Which are your favorites? #QuotesToBoostQuotas

[Reading Time: 4:00 minutes]


Rachel_Clapp_Miller_120x120Force Management Blog

Ten Questions That Will Make You a Better Sales Coach
Content generator Rachel Clapp Miller (@contentrachel) wrote another helpful post for @ForceMGMT. She offers 5 Opportunity Questions and 5 Sales Call Questions for sales coaches to be asking on a regular basis.

KEY QUOTE: Opportunity reviews and sales calls are two areas where you can make a great impact as a sales coach.”

What other questions would you add? Tell me in the comments for this post. #AlwaysBeCoaching

[Reading Time: 1:30 minutes]

>>  Read past Friday Sales Growth Links posts <<

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Emotional_Intelligence_362_shadowFRIDAY SALES GROWTH LINKS

It’s been said that Emotional Intelligence (EQ) is “the ability to understand and manage your own emotions and those of the people around you.” Another expert calls it, “the other kind of smart.” There are plenty of other definitions out there if you care to take two seconds to Google them.

EQ matters. It always has, but as of late we’ve been talking about it more openly now that we’ve put a name to it. We also better understand it. That’s a good thing. In fact, that’s a great thing, for us, our colleagues and our buyers.

I gathered a number of resources I really like on this topic to show you why, as a sales professional, EQ matters.

Let me know about other helpful articles, blog posts, quizzes or videos you really like related to this subject. It’s an important area in which to grow, both as a person and as a sales professional.

Return to this blog daily, especially every Friday for my Friday Sales Growth Links feature where I filter online resources to help you grow in your sales career.

Be sure to bookmark and explore our Friday Sales Growth Links archives as well.


Dov_Baron_128x128Entrepreneur Magazine
The 11 Questions Emotionally Intelligent Leaders Ask Themselves
Keynote speaker, author and expert on authentic leadership Dov Baron (@DovBaron) wrote an article for @Entrepreneur last week that’s not for leaders who are faint of heart. Baron recommends 11 very important questions you, leader, need to ask yourself.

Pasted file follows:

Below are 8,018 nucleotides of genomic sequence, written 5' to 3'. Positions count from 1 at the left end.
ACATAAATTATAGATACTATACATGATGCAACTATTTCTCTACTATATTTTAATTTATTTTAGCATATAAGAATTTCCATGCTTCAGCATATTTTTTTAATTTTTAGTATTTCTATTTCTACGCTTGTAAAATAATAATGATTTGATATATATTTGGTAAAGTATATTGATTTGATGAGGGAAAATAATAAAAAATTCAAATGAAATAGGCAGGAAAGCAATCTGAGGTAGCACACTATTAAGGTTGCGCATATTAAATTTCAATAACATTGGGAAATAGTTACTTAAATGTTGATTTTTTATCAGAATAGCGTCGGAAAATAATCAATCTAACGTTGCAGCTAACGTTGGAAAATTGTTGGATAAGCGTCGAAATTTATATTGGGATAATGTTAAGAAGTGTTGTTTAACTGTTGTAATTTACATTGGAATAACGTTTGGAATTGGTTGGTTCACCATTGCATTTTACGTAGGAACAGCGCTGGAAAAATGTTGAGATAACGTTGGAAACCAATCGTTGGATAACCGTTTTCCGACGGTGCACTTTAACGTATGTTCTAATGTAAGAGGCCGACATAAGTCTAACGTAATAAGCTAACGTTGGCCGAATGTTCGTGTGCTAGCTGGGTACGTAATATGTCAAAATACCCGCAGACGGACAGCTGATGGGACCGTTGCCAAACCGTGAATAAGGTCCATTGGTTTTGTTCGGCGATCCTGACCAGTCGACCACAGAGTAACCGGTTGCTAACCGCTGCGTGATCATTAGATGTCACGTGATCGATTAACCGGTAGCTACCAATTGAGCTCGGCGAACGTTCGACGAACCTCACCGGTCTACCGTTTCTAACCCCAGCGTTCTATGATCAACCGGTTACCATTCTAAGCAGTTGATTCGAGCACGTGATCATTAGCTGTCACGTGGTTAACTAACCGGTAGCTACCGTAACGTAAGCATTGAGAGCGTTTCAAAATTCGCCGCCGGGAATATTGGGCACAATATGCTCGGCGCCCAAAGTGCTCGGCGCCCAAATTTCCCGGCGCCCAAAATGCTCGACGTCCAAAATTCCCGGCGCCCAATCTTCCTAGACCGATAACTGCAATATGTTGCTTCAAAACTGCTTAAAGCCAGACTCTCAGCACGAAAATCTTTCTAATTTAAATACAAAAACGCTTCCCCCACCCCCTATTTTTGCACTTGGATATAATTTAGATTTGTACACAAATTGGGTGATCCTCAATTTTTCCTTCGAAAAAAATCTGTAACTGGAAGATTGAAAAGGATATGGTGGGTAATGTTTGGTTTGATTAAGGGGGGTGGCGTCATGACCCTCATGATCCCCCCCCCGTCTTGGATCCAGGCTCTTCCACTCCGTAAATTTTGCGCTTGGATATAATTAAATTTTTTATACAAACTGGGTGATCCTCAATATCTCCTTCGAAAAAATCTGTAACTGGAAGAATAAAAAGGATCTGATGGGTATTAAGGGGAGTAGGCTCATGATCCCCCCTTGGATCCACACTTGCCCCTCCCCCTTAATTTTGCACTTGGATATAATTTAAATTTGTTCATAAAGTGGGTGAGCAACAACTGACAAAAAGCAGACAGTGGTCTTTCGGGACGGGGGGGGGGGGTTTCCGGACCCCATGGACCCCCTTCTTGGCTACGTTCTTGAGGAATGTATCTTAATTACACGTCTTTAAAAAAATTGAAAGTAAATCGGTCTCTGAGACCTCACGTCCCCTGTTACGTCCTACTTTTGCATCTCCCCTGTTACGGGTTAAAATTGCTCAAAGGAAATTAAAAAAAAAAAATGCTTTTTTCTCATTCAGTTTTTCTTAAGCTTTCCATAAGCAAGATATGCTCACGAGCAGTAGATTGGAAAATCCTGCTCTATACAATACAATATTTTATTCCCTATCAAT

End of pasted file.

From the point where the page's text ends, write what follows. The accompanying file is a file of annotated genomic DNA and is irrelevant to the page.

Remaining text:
No one else needs to know your answers, but you must be honest with yourself if you want to discover new areas for growth. This is an opportunity. Take advantage of it.

KEY QUOTE (from the full report): “…real EQ is a result of self-knowledge first. The challenge is that too few leaders take the time to be introspective and too few bother to ask themselves the sometimes uncomfortable and revealing questions that will allow them to actually know their own ‘truth.’

And, if you believe simply being self aware as a leader is enough, Baron has some thoughts on that for you as well. #ChallengeYourself

[Reading Time of This Post: 4:00 minutes]


Ian_Altman128x128Forbes Magazine
What You Can Learn About People On A Golf Course
Author and keynote speaker on integrity-based sales, innovation, and growth Ian Altman(@GrowMyRevenue) wrote a great article for @Forbes a few months ago, and I want to make sure you don’t miss it.

You don’t need to like the game of golf to understand how this can be applied to other scenarios for your company’s benefit.

KEY QUOTE: “In your business, you’ll encounter adversity. Do you want a team member who will be a detriment to the rest of your team when something goes wrong? Or do you want people who are team players and bounce back?”

What happens when things go wrong for you? Who do you continue to be, or who do you become? #KeepYourselfTogether

[Reading Time: 4:00 minutes]


Daniel_Goleman_128x128American Management Association
How Can You Build Your Emotional Intelligence?
Author of the best-selling book Emotional Intelligence Daniel Goleman (@DanielGolemanEI) penned this article for the American Management Association (@AMAPlaybook). It’s a How-To on how to get started or how to successfully continue growing your EQ.

KEY QUOTE: The good news about emotional intelligence is that it is not a fixed ability like IQ. Your IQ pretty much stays the same throughout life. Emotional intelligence is fluid. It takes form in the early years when the emotional and social circuits of the brain are forming into the mid-20s.”

There’s a definite ROI for anyone who makes the effort to develop more as a person, in this way, which will directly transfer to greater professional success as a stronger leader. #EQmatters

[Reading Time: 2:00 minutes]


Christina_Congleton_EdM_128x128Susan_David_PhD_128x128Harvard Business Review
Emotional Agility
This is a deep [read: very, very deep] dive into how emotions play into our professional lives, written by psychologist, management consultant, author and researcher Susan David, PhD (@SusanDavid_PhD), along with Christina Congleton, Ed.M. (researcher and leadership and change consultant at Axon Leadership).

If this is a topic you’re willing to dig into for the purpose of improving yourself overall, and the people you lead, then this is absolutely a resource you need to read.

KEY QUOTE: Effective leaders don’t buy into or try to suppress their inner experiences. Instead they approach them in a mindful, values-driven, and productive way—developing what we call emotional agility. In our complex, fast-changing knowledge economy, this ability to manage one’s thoughts and feelings is essential to business success.”

If you’ve become a pro at suppressing your emotions for what you believe is for the good of your professional life, think again. Stepping out of this trap, myself, may have been the single most important reason why I’m where I am today. #IDareYou

[Viewing Time: 9:00 minutes]

>>  Read past Friday Sales Growth Links posts <<